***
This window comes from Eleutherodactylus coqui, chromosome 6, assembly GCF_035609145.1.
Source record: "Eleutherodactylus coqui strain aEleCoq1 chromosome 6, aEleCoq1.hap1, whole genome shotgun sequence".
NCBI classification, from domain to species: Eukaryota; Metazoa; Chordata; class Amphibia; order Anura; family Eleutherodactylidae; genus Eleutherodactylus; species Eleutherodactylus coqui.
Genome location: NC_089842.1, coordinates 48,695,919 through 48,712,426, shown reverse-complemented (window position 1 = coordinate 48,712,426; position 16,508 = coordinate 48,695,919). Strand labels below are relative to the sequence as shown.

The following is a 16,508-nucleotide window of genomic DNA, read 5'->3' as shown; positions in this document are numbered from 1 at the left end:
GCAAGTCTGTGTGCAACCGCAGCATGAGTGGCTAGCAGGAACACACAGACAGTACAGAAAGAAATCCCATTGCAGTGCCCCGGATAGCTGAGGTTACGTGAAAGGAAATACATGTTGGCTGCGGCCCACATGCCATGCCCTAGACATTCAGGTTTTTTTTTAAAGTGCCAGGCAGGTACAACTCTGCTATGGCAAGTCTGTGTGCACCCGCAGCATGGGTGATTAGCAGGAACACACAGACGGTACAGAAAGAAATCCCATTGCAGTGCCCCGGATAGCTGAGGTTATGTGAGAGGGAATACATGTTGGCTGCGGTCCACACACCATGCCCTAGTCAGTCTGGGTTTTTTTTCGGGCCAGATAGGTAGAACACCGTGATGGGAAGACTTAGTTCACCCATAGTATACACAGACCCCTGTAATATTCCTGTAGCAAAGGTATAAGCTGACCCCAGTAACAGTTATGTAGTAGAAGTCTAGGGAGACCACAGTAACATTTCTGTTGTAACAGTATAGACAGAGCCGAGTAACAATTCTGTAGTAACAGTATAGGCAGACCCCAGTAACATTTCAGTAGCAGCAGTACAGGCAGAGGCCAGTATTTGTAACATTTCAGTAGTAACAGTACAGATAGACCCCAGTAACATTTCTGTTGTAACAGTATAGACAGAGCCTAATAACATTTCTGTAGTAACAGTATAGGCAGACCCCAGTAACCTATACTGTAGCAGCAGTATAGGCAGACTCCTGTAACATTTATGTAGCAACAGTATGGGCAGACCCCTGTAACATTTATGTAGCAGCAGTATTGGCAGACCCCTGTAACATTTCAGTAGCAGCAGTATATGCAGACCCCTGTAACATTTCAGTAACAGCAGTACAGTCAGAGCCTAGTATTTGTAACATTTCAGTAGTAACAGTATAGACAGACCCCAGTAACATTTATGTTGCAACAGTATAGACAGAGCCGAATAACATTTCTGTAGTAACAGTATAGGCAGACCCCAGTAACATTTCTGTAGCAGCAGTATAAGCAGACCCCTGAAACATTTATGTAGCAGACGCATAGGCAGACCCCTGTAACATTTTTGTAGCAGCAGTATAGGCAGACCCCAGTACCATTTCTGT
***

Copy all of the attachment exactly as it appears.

This window comes from Eleutherodactylus coqui, chromosome 6, assembly GCF_035609145.1.
Source record: "Eleutherodactylus coqui strain aEleCoq1 chromosome 6, aEleCoq1.hap1, whole genome shotgun sequence".
NCBI classification, from domain to species: Eukaryota; Metazoa; Chordata; class Amphibia; order Anura; family Eleutherodactylidae; genus Eleutherodactylus; species Eleutherodactylus coqui.
Genome location: NC_089842.1, coordinates 48,695,919 through 48,712,426, shown reverse-complemented (window position 1 = coordinate 48,712,426; position 16,508 = coordinate 48,695,919). Strand labels below are relative to the sequence as shown.

The following is a 16,508-nucleotide window of genomic DNA, read 5'->3' as shown; positions in this document are numbered from 1 at the left end:
GCAAGTCTGTGTGCAACCGCAGCATGAGTGGCTAGCAGGAACACACAGACAGTACAGAAAGAAATCCCATTGCAGTGCCCCGGATAGCTGAGGTTACGTGAAAGGAAATACATGTTGGCTGCGGCCCACATGCCATGCCCTAGACATTCAGGTTTTTTTTTAAAGTGCCAGGCAGGTACAACTCTGCTATGGCAAGTCTGTGTGCACCCGCAGCATGGGTGATTAGCAGGAACACACAGACGGTACAGAAAGAAATCCCATTGCAGTGCCCCGGATAGCTGAGGTTATGTGAGAGGGAATACATGTTGGCTGCGGTCCACACACCATGCCCTAGTCAGTCTGGGTTTTTTTTCGGGCCAGATAGGTAGAACACCGTGATGGGAAGACTTAGTTCACCCATAGTATACACAGACCCCTGTAATATTCCTGTAGCAAAGGTATAAGCTGACCCCAGTAACAGTTATGTAGTAGAAGTCTAGGGAGACCACAGTAACATTTCTGTTGTAACAGTATAGACAGAGCCGAGTAACAATTCTGTAGTAACAGTATAGGCAGACCCCAGTAACATTTCAGTAGCAGCAGTACAGGCAGAGGCCAGTATTTGTAACATTTCAGTAGTAACAGTACAGATAGACCCCAGTAACATTTCTGTTGTAACAGTATAGACAGAGCCTAATAACATTTCTGTAGTAACAGTATAGGCAGACCCCAGTAACCTATACTGTAGCAGCAGTATAGGCAGACTCCTGTAACATTTATGTAGCAACAGTATGGGCAGACCCCTGTAACATTTATGTAGCAGCAGTATTGGCAGACCCCTGTAACATTTCAGTAGCAGCAGTATATGCAGACCCCTGTAACATTTCAGTAACAGCAGTACAGTCAGAGCCTAGTATTTGTAACATTTCAGTAGTAACAGTATAGACAGACCCCAGTAACATTTATGTTGCAACAGTATAGACAGAGCCGAATAACATTTCTGTAGTAACAGTATAGGCAGACCCCAGTAACATTTCTGTAGCAGCAGTATAAGCAGACCCCTGAAACATTTATGTAGCAGACGCATAGGCAGACCCCTGTAACATTTTTGTAGCAGCAGTATAGGCAGACCCCAGTACCATTTCTGT